4 questions to ask while planning your hybrid event

In our November blog, we discussed how hybrid events are the inevitable next step in the event industry. As the world slowly opens back up, planners and guests alike are looking for safe, convenient ways to find connection and have experiences. Hybrid events offer the flexibility that many are looking for, plus, if done correctly, a wow-factor that will impress attendees.

Here are some questions to consider for your next hybrid event:

Are the presentations engaging for both in-person and online guests?

We know how to pick good live speakers, and we know that online presentations can be engaging, but how do you do both? The right technology can make a big difference. Ensure that you’re trusting your live-streaming to the professionals. They can make sure that your lighting and sound are just right and that the video quality is suitable for your stream. Consider, instead of Q&A with a microphone for your live audience and text for your virtual one, using an app for both, so everyone can ask questions through the same channel during the presentation. Maybe the questions can be broadcast on the presenter screen so even those attending remotely can feel like they are in the room. Not every presentation is going to be one-size-fits-all for both types of attendees, but good quality AV, an enthusiastic speaker, and the right tech can help.

A photography student adjusting camera lighting to capture a photograph

Do in-person and online guests have the same opportunities?

If in-person attendees can network, eat, view products, and attend workshops, make sure your virtual guests can, too, especially if they are paying to attend your event. Many event apps provide the opportunity to showcase vendors and create social feeds and discussion boards, so incentivize your live attendees to get in there and interact with the online crew. This brings your two audiences together and helps your virtual attendees feel included. If you have the budget, consider sending care packages to your pre-registered online guests. These packages can include event swag, snacks, coupons for a food delivery service – anything that would give them similar perks to being at the event in person.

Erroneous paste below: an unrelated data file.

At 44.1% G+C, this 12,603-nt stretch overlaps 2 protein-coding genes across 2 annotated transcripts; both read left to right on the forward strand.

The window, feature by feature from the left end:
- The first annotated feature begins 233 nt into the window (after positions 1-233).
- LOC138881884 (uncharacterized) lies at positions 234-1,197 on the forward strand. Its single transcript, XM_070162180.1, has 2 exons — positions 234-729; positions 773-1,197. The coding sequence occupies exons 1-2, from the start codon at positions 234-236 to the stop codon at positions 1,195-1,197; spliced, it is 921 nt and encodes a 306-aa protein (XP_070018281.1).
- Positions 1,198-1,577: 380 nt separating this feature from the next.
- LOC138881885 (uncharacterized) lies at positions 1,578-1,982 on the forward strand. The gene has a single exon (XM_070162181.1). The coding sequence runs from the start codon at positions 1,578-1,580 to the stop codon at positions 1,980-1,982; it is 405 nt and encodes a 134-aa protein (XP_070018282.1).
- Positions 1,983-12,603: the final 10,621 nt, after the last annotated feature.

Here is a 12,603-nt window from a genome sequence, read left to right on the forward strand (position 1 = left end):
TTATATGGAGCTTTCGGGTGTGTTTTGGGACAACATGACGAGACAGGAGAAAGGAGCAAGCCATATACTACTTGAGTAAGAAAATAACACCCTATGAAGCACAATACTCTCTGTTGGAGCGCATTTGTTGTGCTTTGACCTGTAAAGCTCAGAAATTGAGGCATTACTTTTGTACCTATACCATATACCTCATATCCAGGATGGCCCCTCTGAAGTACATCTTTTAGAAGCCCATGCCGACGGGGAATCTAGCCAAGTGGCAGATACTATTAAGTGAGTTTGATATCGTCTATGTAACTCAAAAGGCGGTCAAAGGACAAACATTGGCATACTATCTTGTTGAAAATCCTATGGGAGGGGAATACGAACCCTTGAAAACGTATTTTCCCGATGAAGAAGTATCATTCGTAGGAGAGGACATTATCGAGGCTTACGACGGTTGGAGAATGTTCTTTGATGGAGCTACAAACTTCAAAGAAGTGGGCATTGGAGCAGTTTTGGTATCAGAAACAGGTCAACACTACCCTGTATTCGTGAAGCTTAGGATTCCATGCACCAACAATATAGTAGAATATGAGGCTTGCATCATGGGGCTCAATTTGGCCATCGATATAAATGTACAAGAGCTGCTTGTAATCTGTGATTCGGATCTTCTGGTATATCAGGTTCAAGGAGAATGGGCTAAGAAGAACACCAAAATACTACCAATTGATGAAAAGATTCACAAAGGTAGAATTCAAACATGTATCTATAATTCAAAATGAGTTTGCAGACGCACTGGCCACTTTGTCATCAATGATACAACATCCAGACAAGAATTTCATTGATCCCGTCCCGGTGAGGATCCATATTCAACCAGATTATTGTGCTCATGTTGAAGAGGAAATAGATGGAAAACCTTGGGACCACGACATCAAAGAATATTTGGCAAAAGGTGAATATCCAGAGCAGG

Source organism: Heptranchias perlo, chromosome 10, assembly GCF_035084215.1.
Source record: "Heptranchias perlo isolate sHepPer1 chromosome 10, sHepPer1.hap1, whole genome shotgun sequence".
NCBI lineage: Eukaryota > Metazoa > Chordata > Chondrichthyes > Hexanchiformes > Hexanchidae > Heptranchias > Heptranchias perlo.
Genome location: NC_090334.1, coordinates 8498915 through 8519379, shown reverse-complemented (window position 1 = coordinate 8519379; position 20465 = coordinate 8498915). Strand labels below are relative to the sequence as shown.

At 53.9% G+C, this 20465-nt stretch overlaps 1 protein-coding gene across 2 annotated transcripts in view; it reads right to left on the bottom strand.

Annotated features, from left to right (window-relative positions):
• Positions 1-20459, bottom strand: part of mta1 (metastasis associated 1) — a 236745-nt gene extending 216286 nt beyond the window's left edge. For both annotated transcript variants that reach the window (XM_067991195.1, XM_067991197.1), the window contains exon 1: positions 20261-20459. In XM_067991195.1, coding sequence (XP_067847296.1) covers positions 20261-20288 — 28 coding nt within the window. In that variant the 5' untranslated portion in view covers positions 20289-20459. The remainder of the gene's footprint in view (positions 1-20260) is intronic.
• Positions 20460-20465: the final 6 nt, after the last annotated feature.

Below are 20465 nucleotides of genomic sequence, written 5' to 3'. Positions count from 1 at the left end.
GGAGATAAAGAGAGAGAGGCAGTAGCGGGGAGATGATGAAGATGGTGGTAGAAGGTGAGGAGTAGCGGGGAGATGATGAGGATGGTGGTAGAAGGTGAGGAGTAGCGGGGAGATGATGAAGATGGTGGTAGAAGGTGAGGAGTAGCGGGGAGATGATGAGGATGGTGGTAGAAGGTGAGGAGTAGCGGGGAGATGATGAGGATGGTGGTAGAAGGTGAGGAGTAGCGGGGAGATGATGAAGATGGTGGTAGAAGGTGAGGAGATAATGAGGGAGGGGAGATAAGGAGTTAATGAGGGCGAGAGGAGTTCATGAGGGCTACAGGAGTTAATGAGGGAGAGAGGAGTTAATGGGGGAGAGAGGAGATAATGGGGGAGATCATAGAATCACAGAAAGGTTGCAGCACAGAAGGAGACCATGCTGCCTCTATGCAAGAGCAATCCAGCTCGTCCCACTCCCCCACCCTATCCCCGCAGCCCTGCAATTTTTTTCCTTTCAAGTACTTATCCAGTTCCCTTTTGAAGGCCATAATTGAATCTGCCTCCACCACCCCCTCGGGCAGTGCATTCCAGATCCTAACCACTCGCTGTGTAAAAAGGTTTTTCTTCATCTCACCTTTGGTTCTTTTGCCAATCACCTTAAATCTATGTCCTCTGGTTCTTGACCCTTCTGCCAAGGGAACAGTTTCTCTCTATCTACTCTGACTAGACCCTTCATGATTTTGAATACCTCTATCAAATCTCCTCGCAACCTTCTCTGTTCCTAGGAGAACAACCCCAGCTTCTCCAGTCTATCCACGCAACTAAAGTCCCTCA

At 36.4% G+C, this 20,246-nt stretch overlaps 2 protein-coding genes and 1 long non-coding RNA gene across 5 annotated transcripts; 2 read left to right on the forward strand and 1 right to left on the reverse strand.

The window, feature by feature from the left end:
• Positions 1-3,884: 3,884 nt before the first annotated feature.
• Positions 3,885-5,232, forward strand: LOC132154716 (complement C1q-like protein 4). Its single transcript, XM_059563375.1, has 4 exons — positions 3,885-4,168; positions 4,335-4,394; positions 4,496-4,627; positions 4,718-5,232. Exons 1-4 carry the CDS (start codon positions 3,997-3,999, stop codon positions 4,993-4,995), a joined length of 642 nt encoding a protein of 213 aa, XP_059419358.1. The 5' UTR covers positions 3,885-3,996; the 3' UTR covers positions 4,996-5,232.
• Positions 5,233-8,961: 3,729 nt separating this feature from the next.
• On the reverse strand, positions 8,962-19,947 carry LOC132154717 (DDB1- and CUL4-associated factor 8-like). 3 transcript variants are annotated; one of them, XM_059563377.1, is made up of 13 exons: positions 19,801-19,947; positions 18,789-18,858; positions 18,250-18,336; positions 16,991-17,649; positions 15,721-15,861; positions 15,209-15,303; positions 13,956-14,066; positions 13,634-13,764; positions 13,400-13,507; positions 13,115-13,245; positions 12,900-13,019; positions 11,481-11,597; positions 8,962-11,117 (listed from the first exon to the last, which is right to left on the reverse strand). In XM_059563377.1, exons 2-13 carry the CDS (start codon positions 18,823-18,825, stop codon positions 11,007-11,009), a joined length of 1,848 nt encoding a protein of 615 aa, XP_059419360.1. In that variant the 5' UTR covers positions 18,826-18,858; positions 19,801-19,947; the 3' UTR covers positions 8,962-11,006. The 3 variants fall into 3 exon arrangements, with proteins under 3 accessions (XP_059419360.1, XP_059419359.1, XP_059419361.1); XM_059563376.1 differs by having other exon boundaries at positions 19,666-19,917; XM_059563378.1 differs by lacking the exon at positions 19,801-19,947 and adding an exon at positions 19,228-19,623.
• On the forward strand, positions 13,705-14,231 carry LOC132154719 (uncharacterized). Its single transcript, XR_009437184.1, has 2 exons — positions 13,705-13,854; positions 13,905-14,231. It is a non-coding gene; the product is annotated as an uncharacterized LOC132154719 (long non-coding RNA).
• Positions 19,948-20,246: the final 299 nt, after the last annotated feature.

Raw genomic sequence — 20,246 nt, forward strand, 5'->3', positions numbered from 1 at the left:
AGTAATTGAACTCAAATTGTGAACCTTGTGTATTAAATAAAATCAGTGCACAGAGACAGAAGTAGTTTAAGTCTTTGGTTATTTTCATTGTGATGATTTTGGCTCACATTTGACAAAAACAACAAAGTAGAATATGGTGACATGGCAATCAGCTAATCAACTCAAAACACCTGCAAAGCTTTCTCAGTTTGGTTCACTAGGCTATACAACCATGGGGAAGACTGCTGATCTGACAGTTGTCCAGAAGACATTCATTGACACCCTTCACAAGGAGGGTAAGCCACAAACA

Is your event accessible?

We’ve written previously on how to host an accessible event in the physical realm, so you already know to consider things like safe surfaces, transportation and service animal support. But what does accessibility look like for an event that runs simultaneously in person and online? Closed-captioning is a big one for your virtual attendees. This helps not only those who may be hard of hearing, but anyone that may have a lot going on in their remote location. If you have hired a sign language interpreter for your event, ensure they are on camera so folks viewing remotely can see them. All event-related apps and websites should be AODA compliant and screen reader friendly, and as much as possible, try to record your sessions so that they may be accessed on-demand. This is beneficial to both live and virtual guests. They can view or rewatch sessions and it keeps your event, content and sponsors at the forefront of their mind for however long you keep the on-demand content available.

Do you have a plan in place for going all-virtual?

If the in-person component of your event is suddenly unfeasible (don’t just think about pandemics – think snow storms, a fire at the venue, electrical issues), make sure you already have a plan in place. How will you ensure your presenters have the tools they need to present from home? How will you communicate the change of plans to your attendees and vendors? Be as detailed in this plan as you can. Draft the emails if you see fit. Yes, this is a lot more work on top of the momentous task of executing a hybrid event, but when plans change, you’ll want to be able to communicate quickly and clearly with all those involved. If 2020 taught us anything, it’s that the unthinkable really can happen, so it just makes sense to be prepared to transform your already amazing hybrid event into a truly stellar online one.

A snow-covered highway with driving cars on a winter day

For more tips on how to master virtual and hybrid events, check out our blog page.

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